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Transfer Stations
Conversion of MSW Transfer Stations into Renewable Energy Centers
Municipal Solid Waste Transfer Stations (MSWTS) play an important role in a community’s total waste management system, serving as the link between a community’s solid waste collection program and a final waste disposal facility. W2E has developed an innovative system of converting municipal solid waste (MSW) into a slate of usable energy and energy-related products.

MSWTS currently provide the standard intermediate handling step in MSW disposal, preliminary to the disposal of non-recyclable wastes at a landfill or incinerator. MSWTS facilities can make MSW available in large quantities, on a continuous basis. W2E has targeted these sites to become Alternative Energy Centers, which will eliminate MSW disposal issues and make energy from one of the most available domestic sources of renewable power worldwide
In a landfill the biodegradable components of MSW (e.g., paper and food wastes) decompose and emit methane – a greenhouse gas 23 times more potent than carbon dioxide. Other components (e.g., leachate) can also cause significant pollution in air and ground water.

Incineration, another disposal option for this waste, is already restricted in the USA. A known source of air emissions pollutants, such as dioxins and furans, incineration is under close scrutiny and can face resistance in other parts of the world. These options waste a valuable resource by not making use of it.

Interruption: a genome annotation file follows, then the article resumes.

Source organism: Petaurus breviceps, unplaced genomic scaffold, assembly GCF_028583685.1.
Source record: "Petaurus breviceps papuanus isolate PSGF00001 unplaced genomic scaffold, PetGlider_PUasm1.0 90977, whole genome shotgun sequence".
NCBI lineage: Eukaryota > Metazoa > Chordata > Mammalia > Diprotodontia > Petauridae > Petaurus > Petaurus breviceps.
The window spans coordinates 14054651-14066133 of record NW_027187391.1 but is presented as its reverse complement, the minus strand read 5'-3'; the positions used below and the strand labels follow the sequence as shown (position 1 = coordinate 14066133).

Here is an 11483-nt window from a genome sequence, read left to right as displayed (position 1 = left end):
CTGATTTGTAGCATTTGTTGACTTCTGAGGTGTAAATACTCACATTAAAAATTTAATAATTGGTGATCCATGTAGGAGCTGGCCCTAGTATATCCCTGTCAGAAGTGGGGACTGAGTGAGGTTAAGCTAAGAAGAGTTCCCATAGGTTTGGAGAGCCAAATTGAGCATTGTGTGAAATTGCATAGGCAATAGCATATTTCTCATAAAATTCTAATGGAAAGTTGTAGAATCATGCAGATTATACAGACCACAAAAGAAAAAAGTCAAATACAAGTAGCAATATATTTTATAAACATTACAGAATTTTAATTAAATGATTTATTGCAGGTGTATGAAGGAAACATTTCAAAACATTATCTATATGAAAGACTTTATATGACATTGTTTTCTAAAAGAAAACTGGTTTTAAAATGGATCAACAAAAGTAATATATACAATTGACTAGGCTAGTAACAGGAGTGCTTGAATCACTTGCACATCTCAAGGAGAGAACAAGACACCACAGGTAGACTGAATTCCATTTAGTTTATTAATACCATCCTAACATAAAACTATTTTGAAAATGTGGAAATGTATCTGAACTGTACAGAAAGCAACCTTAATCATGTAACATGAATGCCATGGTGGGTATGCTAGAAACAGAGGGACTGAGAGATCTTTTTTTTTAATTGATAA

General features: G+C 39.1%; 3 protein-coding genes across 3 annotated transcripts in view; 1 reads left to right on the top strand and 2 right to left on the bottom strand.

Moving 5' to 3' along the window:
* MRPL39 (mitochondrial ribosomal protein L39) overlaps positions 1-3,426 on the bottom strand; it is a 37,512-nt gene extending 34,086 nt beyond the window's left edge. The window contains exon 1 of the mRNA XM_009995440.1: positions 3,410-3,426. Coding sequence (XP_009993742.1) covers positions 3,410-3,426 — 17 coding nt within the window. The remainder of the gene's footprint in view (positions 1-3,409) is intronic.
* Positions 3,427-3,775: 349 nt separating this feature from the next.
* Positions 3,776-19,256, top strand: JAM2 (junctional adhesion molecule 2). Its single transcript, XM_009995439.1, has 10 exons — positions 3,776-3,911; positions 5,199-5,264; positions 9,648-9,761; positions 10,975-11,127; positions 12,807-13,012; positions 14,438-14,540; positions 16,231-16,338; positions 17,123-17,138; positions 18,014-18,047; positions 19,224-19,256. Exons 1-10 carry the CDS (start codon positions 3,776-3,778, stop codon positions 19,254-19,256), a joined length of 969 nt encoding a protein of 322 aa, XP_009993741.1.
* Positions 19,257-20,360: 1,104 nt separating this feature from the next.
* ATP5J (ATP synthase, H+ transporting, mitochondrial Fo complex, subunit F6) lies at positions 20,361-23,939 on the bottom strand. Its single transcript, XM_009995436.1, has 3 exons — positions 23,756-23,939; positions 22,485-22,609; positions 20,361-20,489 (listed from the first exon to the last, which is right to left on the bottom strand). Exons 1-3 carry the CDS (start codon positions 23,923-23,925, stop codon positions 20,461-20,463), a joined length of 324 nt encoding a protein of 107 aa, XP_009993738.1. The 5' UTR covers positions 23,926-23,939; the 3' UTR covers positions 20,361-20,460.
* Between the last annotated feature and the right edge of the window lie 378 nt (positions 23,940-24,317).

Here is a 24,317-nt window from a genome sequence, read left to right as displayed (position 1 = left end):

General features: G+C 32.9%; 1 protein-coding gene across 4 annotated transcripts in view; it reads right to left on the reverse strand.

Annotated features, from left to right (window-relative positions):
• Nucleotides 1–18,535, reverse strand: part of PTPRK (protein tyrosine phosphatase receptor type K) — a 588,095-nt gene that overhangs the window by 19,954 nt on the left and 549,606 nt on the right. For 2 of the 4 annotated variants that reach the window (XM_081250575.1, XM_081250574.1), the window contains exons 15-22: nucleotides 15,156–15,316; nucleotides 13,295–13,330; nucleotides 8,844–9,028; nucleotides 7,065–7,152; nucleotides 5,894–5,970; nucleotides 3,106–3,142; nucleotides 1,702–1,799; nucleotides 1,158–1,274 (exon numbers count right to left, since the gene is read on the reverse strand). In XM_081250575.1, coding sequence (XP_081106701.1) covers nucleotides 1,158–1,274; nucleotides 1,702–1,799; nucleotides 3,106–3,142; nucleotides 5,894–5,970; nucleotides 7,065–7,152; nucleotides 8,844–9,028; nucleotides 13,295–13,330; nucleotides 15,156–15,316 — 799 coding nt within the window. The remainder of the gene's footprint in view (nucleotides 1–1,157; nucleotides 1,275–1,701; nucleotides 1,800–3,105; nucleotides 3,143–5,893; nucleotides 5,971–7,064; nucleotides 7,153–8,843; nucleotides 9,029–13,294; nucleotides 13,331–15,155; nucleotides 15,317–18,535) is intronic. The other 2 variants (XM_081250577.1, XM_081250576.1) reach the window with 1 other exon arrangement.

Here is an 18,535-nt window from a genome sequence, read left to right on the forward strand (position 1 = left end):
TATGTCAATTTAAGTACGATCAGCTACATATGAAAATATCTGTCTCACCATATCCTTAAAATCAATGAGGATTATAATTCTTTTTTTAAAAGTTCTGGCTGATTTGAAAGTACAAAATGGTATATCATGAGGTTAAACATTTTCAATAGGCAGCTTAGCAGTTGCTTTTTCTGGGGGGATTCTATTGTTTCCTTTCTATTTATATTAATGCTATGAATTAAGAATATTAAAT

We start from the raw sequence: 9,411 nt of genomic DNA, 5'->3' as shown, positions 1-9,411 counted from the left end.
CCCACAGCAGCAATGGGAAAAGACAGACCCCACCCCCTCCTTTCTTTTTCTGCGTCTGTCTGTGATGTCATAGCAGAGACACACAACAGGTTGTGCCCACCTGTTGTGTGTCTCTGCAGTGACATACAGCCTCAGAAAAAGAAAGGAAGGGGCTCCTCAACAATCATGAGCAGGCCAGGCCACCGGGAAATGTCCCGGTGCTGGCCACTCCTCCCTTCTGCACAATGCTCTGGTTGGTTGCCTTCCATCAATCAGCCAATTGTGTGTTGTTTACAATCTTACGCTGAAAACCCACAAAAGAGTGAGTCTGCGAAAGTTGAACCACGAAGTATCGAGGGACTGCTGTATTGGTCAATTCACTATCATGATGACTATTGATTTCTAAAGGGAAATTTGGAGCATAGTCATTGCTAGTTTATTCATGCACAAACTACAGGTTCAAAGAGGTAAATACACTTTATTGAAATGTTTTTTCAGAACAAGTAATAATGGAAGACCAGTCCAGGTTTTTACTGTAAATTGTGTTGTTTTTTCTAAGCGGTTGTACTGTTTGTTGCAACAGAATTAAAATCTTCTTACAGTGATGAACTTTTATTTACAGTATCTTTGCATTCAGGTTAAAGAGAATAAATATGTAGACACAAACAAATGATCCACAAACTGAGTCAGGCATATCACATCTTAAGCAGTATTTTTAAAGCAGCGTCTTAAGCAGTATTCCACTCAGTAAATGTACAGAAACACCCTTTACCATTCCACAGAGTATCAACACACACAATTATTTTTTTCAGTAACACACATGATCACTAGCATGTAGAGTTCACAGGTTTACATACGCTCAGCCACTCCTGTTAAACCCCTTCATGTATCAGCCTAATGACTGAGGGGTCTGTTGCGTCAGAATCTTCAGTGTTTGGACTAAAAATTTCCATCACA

The conversion of these transfer stations into Alternative Energy Centers (AECs), to use the MSW onsite to produce a variety of energy and energy-related products is a practical alternative to the standard disposal options for this material. These AECs could achieve a significant reduction in dependence on imported fossil fuels by making use of these domestic resources. They will also increase energy security by creating geographically dispersed distributed energy centers, and at the same time, provide a more realistic waste disposal option for a growing world population that is demanding and using more goods and services and as a result, producing more waste.
At an MSWTS, the material is received and the recyclables separated out, collected and sold to the appropriate recycler (scrap metal, plastics, etc). After the recyclables are removed, some MSWTS will take the remaining MSW and shred it to make a “fluff”. The fluff has a heating value of 7000 BTU/lb to 9000 BTU/lb. The moisture content of the fluff is 30-35%, which is in the ideal range for processing it into alternative energy products using a W2E process.
Potential of Energy Products generated from 100 Tons/day of MSW delivered at the Transfer Station
Steam 100 Tons/Day 23 Tons/Hr
Electricity 100 Tons/Day 5 MW (Gross)
Hydrogen 100 Tons/Day 6000 kg/day
Ammonia 100 Tons/Day 35 Tons/day
For the production of electricity, the solid MSW fluff is reacted with air under substoichiometric conditions to produce clean fuel gas – a process known as gasification. This clean fuel – often called syngas - is then utilized either in a gas engine, a gas turbine, or in a steam boiler to produce electricity and/or steam.
For the production of hydrogen, the solid MSW fluff is reacted with air under substoichiometric conditions to produce clean fuel gas– the gasification process. The clean fuel gas, or syngas, contains CO, H2, CO2, H2O, and N2. After adding more water to it, this gas is further reacted in a “shift reactor”. In a shift reactor, CO is shifted to H2 and CO2. The hydrogen component is then separated from the gas mixture by using a pressure swing absorption (PSA) unit to yield pure hydrogen. This pure hydrogen can then be compressed for use in a hydrogen fueling station.
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